|This company played an important, and at this point, somewhat mysterious role in the early days of the Dolphin. Bob Larson, one of George O'Day's original investors in G. D. O'Day Associates Inc. (later the O'Day Corporation), was one of the owners of US Yachts along with Warren Dellenbach and others. The company referred to itself as an affiliate of O'Day but the exact corporate relationship between the companies is not clear. Your webmaster has spoken with Bob several times and he was very helpful in the effort to better understand the early days of the Dolphin.
In early 1960 the Dolphin 24 was introduced and initially marketed and sold by G. D. O'Day Associates, Inc. Starting up the Marscot Plastics plant in Fair Haven, MA, not only with the Dolphin but with a number of O'Day small sailboats including the popular Uffa Fox designed Daysailor, put a major strain on the plant and the organization.
Perhaps, in part to address these problems, US Yachts was formed in late 1960 to market and distribute sailboats, initially representing O'Day in marketing and selling the Dolphin 24 , and later other companies' boats as well. Warren Dellenbach, an engineer, and also one of the original O'Day Investors, was significantly involved with addressing the start up problems that O'Day was experiencing in late 1960.
Both Bob and Warren were involved with the mid 1960 decision to stop production of the Dolphin at the Marscot plant, and to contract Lunn Laminates of Port Washington, NY to build 25 Dolphins starting in early 1961. It seems that the Dolphin may have been too large and complicated a boat to be easily accomodated in the small 10,000 sq ft plant mostly producing small sailboats. The Lunn Dolphin had a revised fiberglass layup and a reputation of having a lower weight distribution profile than the Marscot built Dolphin. There is not one mention of Lunn Laminates in S&S's Dolphin 24 technical files - Surprising, given the change in construction reported and S&S's reputation for checking up on builders of their designs. This is a very interesting story, still being investigated. For more on this click here to go to Lunn Laminates.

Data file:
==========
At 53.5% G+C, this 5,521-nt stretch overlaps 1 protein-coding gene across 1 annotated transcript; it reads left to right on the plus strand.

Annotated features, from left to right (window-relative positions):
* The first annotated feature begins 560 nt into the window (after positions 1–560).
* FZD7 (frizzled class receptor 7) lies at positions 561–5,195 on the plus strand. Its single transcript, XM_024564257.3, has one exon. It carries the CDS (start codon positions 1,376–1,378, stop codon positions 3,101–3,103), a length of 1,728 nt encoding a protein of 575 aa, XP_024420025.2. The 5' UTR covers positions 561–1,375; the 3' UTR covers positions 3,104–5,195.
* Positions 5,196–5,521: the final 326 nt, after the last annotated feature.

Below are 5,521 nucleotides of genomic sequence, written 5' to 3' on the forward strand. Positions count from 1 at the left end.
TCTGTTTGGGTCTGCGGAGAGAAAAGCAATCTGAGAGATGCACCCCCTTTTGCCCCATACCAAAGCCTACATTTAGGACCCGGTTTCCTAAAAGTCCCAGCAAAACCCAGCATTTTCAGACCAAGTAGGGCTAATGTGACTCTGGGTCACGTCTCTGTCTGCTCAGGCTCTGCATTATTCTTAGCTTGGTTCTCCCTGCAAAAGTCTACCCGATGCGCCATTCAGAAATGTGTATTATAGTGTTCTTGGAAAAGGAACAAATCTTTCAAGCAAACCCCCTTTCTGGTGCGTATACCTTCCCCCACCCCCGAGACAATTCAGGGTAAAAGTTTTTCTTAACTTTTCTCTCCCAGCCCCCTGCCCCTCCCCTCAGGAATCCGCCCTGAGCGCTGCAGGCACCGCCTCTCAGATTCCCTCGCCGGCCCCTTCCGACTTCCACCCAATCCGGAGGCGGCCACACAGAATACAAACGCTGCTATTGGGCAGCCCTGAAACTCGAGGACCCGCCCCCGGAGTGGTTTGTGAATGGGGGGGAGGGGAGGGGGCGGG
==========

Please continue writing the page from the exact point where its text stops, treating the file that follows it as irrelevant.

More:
|After this contract was finished in late1961, or early 1962, US Yachts continued to represent O'Day as the Dolphin 24 marketing and sales representative until 1964 when, with the urging of Sparkman & Stephens (reported in a memo found in internal S&S files), O'Day directly took this responsibility over. Interestingly, the Lunn built Dolphins had a nameplate that did not mention O'Day and the marketing literature put out by US Yachts does not mention O'Day either. This is the nameplate of Louis Classen's Spirit of Fellowship Lunn built hull # 223 (23rd Dolphin built by Lunn - O'Day instructed them to start with hull #200)
Paul Ingle (Seminole) provided us with some US Yacht literature on the Dolphin from his old files. This is the front page of their Dolphin 24 flyer from January, 1962.
This is the back of the 1962 flyer.
This is the US Yachts price list from January, 1962
July 30, 2009 The ad flyer below was found in a 'black book' that Peg Benkard got when she bought her boat, Sloop du Jour . While we don't know the date of the ad it was likely in late 1961 prior to the NY Boat Show. Note all the other boats, potentially competitive to the Dolphin, that US Yachts was selling - in addition to the Dolphin. It may be that Dolphin sales fell off significantly in 1962 -1965 in part because of this sales conflict, resulting in S&S urging O'Day to bring the sales and marketing function 'in house".